It’s been 50 years since iconic actress Judy Garland tragically passed away, but her loss will always be with her loved ones, especially her three kids, and her middle child, Lorna Luft, recently opened up and revealed just what an amazing person her mom way.

“She was a great mother — incredibly loving, touchy-feely and with a wicked sense of humor.” the 66-year-old said in a recent Sunday Times Post. “She understood about human frailties in other people and was very understanding. She hated discrimination and loved everyone. Both of my parents taught me kindness, understanding and not taking things for granted.” Lorna’s father, who passed in 2005, was Sidney LuftThe Wizard of Oz star’s third husband.

Judy Garland
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The stage actress was only 16-years-old when her mother was found dead due to a barbiturate overdose, and Lorna recalls how incredible difficult that was. “When she died, in the bathroom of her Chelsea mews house on June 22, 1969, the shock and sense of loss were almost unbearable,” she said. She continued, “Losing a parent at any age is devastating, but when you lose a parent who’s really, really famous, you have to share your grief with the rest of the world and that’s strange. I just knew her as my mother, in the kitchen in a bathrobe, but to the world she was an icon, a legend.”

The Oscar-nominated actress was 47 when she passed, and she had two more kids in her life besides Lorna — Liza Minnelli, 72, and son Joey Luft, 63. “My older sister, Joey and I had a nanny and we had help in the house, because my mother was either making films or recording. She was modern; she was a working mum,” Lorna said of her and her siblings growing up with their mom. “In the late 1950s and early 1960s not many mothers did that. She’d come home exhausted, but she’d still have the energy to sing us a lullaby before bed.”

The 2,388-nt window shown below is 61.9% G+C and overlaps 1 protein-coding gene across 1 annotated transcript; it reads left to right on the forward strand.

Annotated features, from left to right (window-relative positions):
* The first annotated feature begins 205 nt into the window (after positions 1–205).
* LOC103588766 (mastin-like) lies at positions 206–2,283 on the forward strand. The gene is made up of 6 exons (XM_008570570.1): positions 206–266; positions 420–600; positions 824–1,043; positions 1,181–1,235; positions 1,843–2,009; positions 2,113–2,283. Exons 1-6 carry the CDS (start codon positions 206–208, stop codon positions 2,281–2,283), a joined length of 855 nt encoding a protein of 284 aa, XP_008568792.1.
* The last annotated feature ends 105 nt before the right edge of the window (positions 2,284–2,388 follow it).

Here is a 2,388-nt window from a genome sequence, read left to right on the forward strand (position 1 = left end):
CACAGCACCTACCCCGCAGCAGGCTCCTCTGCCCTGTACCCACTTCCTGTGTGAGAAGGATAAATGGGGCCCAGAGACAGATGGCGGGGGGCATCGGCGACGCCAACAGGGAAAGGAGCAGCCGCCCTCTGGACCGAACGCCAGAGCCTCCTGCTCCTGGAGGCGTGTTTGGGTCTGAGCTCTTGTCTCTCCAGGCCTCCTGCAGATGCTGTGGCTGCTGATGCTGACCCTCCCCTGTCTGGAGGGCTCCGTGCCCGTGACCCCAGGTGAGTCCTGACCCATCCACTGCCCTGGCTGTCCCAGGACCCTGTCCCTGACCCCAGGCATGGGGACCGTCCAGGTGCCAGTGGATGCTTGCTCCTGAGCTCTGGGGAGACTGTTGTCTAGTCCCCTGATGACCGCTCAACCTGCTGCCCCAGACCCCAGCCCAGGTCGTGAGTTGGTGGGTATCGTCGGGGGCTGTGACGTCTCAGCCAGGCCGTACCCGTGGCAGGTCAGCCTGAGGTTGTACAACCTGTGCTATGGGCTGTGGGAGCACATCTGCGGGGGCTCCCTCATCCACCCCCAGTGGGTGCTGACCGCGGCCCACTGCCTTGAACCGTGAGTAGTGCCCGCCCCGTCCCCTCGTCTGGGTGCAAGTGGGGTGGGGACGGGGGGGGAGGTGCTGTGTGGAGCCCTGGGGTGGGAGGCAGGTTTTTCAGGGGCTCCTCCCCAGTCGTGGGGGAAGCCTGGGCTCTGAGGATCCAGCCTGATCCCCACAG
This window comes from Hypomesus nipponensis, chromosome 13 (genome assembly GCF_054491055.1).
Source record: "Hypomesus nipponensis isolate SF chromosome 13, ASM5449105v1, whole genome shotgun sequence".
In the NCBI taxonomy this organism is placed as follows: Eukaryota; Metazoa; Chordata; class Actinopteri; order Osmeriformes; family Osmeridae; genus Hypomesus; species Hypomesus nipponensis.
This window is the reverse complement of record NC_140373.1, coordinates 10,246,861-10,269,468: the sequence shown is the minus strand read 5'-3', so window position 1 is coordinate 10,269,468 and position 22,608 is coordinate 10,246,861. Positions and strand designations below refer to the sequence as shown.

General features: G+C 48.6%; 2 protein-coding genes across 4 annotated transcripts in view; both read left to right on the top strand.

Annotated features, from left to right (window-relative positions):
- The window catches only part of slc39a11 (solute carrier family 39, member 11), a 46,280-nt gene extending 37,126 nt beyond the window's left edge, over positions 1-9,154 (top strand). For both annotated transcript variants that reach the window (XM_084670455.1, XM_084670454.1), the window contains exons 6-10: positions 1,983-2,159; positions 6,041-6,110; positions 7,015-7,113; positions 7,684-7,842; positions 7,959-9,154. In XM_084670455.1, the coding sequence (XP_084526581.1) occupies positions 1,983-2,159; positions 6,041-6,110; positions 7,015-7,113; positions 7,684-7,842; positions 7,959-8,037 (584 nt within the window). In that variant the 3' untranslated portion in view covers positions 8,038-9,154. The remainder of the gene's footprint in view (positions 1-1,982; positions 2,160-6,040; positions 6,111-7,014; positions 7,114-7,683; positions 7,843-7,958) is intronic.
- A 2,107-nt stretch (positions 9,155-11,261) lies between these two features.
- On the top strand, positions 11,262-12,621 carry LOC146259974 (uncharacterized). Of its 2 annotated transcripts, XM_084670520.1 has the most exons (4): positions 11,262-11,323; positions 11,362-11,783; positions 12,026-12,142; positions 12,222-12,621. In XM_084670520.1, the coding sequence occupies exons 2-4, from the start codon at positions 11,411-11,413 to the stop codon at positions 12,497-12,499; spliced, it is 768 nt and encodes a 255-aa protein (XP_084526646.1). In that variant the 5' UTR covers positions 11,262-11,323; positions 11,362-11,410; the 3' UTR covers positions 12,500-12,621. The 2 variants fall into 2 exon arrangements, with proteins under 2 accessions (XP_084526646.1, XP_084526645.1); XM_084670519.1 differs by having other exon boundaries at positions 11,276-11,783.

Judy Garland Kids
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But the Grease 2 actress will always have memories of her mom, especially how good of a person she truly was. “I’m reminded that my mother is gone every single day; I’ll see her picture in a card store, or hear her voice on the radio,” she said. “Yet I feel she is on my shoulder — she’s always with me. She was an extraordinary person and I’m deeply grateful she was my mother.”

Lorna added, “When people want to go into all her troubles, I think, ‘Just look at what she left. And say thank you.'”

We all know the incredible legacy that Judy left behind, as she reminded us that “there’s no place like home.”